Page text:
School of Biological Sciences, Philip Lyle Building, University of Reading, Whiteknights, PO Box68, Reading, RG6 6BX, UK s.pa...@reading.ac.uk.
The terrestrial snail Cepaea nemoralis is highly polymorphic in
directly observable shell characters. The underlying genetics of
these shell characters is simple, facilitating the demonstration of
local adaptation and disruptive selection at individual loci.
Morph frequency data has revealed that particular shell morphs
are more prevalent in particular habitats. At some sites in the UK,
such population divergence occurs over short distances, in the order of a few hundred metres. This means that such divergent populations of C. nemoralis have great potential as natural model systems to study local adaptation. However, there is a lack of molecular data to support the morph frequency data. A genome-wide scan with amplified fragment length polymorphism (AFLP) markers should reveal loci that are highly differentiated between divergent populations of C. nemoralis. Highly differentiated loci are indicative
of regions of the genome under selection. This technique can help to find the gene(s) involved in local adaptation.
Genetic variations in the elephant snail, Pollicaria myersii (Prosobranchia: Pupinid) in Thailand
Pongpun Prasankok1, Ng Beewah2, Norhanis Mohammad Razalli2, Fred Naggs3 & Somsak Panha4
1Department of Biology, Faculty of Science, SrinakharinwirotUniversity, Bangkok10110, Thailand.
2Centre for Marine and Coastal Studies, Universiti Sains Malaysia, 11800 Pulau Penang, Malaysia.
3Department of Zoology, The Natural History Museum, London SW7 5BD, UK. F.Na...@nhm.ac.uk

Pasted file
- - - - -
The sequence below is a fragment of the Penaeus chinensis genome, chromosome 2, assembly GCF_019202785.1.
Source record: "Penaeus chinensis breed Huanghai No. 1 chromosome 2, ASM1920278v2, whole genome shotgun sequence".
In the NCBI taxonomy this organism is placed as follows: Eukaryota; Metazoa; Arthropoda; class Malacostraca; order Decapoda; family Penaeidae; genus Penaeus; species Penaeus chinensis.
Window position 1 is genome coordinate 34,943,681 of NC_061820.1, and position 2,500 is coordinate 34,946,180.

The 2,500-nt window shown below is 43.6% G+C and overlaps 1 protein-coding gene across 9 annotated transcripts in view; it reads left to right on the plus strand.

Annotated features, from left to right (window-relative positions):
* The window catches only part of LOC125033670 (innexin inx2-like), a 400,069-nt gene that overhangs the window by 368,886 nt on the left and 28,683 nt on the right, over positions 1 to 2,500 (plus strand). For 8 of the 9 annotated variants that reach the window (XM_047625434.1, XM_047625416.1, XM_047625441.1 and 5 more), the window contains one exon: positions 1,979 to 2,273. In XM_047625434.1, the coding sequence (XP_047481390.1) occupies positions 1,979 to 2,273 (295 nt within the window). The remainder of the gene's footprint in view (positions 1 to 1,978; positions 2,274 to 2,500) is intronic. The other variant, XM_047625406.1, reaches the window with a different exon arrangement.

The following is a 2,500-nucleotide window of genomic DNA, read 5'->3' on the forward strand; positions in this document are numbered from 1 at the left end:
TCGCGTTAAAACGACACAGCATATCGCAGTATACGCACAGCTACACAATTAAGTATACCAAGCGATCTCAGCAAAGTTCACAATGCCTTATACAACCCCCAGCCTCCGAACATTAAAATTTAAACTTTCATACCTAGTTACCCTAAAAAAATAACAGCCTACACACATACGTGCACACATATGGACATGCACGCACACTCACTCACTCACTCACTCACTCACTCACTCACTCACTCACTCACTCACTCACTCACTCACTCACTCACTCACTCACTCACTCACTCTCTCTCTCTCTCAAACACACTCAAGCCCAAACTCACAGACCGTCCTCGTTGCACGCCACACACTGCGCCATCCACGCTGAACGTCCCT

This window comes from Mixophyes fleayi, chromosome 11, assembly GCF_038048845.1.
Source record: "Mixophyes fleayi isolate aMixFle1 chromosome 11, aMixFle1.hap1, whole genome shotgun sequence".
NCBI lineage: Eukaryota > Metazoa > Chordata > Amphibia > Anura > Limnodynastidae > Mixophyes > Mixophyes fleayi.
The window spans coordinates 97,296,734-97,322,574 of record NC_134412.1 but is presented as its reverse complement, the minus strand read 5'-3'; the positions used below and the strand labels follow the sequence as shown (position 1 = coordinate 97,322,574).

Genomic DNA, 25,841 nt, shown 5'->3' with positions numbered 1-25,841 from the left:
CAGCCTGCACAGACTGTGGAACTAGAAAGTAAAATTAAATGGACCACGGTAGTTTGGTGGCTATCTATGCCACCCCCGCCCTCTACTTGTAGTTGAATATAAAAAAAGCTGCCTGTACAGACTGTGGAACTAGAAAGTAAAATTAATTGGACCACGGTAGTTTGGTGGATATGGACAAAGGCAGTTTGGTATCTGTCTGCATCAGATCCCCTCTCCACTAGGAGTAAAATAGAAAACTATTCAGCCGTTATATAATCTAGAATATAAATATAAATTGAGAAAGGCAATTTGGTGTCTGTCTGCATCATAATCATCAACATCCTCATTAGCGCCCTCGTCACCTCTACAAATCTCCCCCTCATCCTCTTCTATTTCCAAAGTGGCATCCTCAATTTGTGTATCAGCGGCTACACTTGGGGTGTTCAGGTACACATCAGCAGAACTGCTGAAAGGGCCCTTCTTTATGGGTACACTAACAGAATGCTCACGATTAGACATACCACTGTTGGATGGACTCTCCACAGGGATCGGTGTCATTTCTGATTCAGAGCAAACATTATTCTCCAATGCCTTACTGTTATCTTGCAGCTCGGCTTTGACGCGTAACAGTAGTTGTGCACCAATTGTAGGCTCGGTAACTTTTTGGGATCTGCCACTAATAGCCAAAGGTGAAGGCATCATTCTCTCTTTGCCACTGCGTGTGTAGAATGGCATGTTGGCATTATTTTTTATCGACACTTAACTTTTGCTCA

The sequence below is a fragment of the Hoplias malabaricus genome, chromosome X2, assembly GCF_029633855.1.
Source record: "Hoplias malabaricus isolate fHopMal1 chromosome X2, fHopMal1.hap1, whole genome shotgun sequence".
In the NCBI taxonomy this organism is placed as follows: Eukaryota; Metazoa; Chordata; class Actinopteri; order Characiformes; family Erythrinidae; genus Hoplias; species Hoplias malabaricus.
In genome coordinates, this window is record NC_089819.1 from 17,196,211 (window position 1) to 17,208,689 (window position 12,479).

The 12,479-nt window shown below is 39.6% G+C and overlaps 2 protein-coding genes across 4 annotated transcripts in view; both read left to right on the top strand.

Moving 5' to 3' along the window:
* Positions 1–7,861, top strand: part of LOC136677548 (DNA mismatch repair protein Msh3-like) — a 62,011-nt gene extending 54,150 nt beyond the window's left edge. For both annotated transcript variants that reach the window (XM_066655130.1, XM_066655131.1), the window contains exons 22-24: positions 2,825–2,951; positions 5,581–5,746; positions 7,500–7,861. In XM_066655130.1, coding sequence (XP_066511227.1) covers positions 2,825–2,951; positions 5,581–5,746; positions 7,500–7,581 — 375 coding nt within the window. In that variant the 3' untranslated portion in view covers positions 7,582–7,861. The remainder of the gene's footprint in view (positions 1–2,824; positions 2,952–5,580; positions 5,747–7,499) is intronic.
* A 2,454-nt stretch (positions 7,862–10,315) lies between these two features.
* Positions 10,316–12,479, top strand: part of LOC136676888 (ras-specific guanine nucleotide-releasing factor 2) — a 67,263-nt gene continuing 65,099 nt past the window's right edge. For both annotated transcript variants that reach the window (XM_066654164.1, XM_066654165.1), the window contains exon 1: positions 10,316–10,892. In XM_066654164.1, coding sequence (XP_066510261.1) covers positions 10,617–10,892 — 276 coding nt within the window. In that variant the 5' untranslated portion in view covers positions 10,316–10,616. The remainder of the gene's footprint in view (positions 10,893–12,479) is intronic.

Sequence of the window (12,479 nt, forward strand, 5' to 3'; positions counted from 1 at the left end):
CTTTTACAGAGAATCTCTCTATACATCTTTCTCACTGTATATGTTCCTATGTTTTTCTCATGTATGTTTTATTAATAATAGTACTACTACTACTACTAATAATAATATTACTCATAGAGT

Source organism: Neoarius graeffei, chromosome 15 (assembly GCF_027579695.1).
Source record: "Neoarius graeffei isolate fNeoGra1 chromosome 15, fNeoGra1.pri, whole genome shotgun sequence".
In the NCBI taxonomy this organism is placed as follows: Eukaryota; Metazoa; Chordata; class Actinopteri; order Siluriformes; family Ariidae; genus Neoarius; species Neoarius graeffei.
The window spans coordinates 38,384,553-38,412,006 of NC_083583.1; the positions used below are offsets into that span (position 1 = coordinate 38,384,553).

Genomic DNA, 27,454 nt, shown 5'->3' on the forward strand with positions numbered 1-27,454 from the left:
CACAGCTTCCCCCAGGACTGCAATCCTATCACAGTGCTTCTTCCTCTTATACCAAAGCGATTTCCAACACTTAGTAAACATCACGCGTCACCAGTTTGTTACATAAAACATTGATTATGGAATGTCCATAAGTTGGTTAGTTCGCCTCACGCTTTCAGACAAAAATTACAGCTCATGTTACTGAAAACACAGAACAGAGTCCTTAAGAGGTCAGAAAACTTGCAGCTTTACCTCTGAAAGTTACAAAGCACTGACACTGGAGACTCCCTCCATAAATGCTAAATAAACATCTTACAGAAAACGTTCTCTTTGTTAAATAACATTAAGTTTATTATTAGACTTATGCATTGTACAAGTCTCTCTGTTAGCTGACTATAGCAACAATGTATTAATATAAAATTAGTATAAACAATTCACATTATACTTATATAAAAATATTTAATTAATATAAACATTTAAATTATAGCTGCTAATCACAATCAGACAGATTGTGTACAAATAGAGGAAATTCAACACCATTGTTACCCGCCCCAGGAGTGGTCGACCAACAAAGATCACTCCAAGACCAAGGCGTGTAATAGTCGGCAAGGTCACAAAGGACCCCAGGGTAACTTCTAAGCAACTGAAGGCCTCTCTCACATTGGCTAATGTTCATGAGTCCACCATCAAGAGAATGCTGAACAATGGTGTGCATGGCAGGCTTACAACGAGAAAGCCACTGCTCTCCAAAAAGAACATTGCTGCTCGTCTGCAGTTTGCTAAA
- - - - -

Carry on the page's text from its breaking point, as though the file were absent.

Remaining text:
4Animal Systematics Research Unit, Department of Biology, Faculty of Science, Chulalongkorn University, Bangkok10330, Thailand. soms...@sc.chula.ac.th
The land operculate snail genus Pollicaria Gould, 1856, known as the elephant snail, is endemic to threatened limestone outcrops of Southeast Asia. Allozyme variation in Pollicaria myersii was examined across geographical locations in Thailand. Using horizontal starch gel electrophoresis, 19 presumed allozyme loci (11 polymorphic) from 12 enzyme systems were screened. Heterozygosity was moderately low (Hexp = 0.000-0.102, mean = 0.030). Two populations of P. myersii (Tham Phabing and Tham Phapu) were monomorphic for all 19 examined loci in contrast to the other four populations, suggesting bottlenecks within these populations. Populations were more differentiated in the P. myersii (FST = 0.874) indicating this may have been involved in an extensive local fragmentation. Pollicaria myersii exhibited fixed allele differences, a high genetic distance, and a potential polyphyletic relationship, suggesting two distinct lineages (species). [Poster Presentation]